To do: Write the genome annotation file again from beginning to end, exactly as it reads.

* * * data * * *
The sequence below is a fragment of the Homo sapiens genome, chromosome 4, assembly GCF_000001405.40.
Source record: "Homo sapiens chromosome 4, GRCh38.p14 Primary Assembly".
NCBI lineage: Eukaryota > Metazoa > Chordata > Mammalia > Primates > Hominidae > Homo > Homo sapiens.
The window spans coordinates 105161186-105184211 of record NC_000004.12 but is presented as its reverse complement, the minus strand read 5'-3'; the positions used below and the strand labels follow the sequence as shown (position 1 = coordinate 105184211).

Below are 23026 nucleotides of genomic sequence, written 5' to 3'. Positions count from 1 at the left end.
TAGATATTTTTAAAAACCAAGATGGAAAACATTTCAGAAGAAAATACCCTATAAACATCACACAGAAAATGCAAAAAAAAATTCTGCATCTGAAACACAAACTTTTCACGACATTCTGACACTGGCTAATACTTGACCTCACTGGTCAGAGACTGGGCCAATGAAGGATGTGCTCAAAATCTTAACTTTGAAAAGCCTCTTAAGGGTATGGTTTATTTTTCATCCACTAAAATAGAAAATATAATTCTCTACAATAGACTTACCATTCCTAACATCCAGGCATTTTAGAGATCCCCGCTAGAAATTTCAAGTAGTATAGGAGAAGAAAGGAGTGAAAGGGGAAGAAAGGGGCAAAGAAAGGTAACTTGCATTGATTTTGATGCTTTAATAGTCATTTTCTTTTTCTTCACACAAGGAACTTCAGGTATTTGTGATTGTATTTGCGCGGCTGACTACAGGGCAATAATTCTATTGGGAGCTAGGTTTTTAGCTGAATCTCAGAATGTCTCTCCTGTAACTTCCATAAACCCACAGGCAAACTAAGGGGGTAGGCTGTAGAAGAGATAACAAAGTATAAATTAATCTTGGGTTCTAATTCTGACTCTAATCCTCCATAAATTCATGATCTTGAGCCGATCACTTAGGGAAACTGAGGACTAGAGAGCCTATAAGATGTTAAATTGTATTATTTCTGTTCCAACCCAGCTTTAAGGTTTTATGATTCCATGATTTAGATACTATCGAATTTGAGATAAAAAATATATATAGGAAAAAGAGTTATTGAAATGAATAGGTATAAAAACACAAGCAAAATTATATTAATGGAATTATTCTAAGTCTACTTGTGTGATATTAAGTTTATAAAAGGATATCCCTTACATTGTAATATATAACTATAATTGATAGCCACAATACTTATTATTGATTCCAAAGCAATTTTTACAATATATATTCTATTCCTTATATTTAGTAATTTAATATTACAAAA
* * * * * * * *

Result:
The sequence below is a fragment of the Homo sapiens genome, chromosome 4, assembly GCF_000001405.40.
Source record: "Homo sapiens chromosome 4, GRCh38.p14 Primary Assembly".
NCBI lineage: Eukaryota > Metazoa > Chordata > Mammalia > Primates > Hominidae > Homo > Homo sapiens.
The window spans coordinates 105161186-105184211 of record NC_000004.12 but is presented as its reverse complement, the minus strand read 5'-3'; the positions used below and the strand labels follow the sequence as shown (position 1 = coordinate 105184211).

Below are 23026 nucleotides of genomic sequence, written 5' to 3'. Positions count from 1 at the left end.
TAGATATTTTTAAAAACCAAGATGGAAAACATTTCAGAAGAAAATACCCTATAAACATCACACAGAAAATGCAAAAAAAAATTCTGCATCTGAAACACAAACTTTTCACGACATTCTGACACTGGCTAATACTTGACCTCACTGGTCAGAGACTGGGCCAATGAAGGATGTGCTCAAAATCTTAACTTTGAAAAGCCTCTTAAGGGTATGGTTTATTTTTCATCCACTAAAATAGAAAATATAATTCTCTACAATAGACTTACCATTCCTAACATCCAGGCATTTTAGAGATCCCCGCTAGAAATTTCAAGTAGTATAGGAGAAGAAAGGAGTGAAAGGGGAAGAAAGGGGCAAAGAAAGGTAACTTGCATTGATTTTGATGCTTTAATAGTCATTTTCTTTTTCTTCACACAAGGAACTTCAGGTATTTGTGATTGTATTTGCGCGGCTGACTACAGGGCAATAATTCTATTGGGAGCTAGGTTTTTAGCTGAATCTCAGAATGTCTCTCCTGTAACTTCCATAAACCCACAGGCAAACTAAGGGGGTAGGCTGTAGAAGAGATAACAAAGTATAAATTAATCTTGGGTTCTAATTCTGACTCTAATCCTCCATAAATTCATGATCTTGAGCCGATCACTTAGGGAAACTGAGGACTAGAGAGCCTATAAGATGTTAAATTGTATTATTTCTGTTCCAACCCAGCTTTAAGGTTTTATGATTCCATGATTTAGATACTATCGAATTTGAGATAAAAAATATATATAGGAAAAAGAGTTATTGAAATGAATAGGTATAAAAACACAAGCAAAATTATATTAATGGAATTATTCTAAGTCTACTTGTGTGATATTAAGTTTATAAAAGGATATCCCTTACATTGTAATATATAACTATAATTGATAGCCACAATACTTATTATTGATTCCAAAGCAATTTTTACAATATATATTCTATTCCTTATATTTAGTAATTTAATATTACAAAA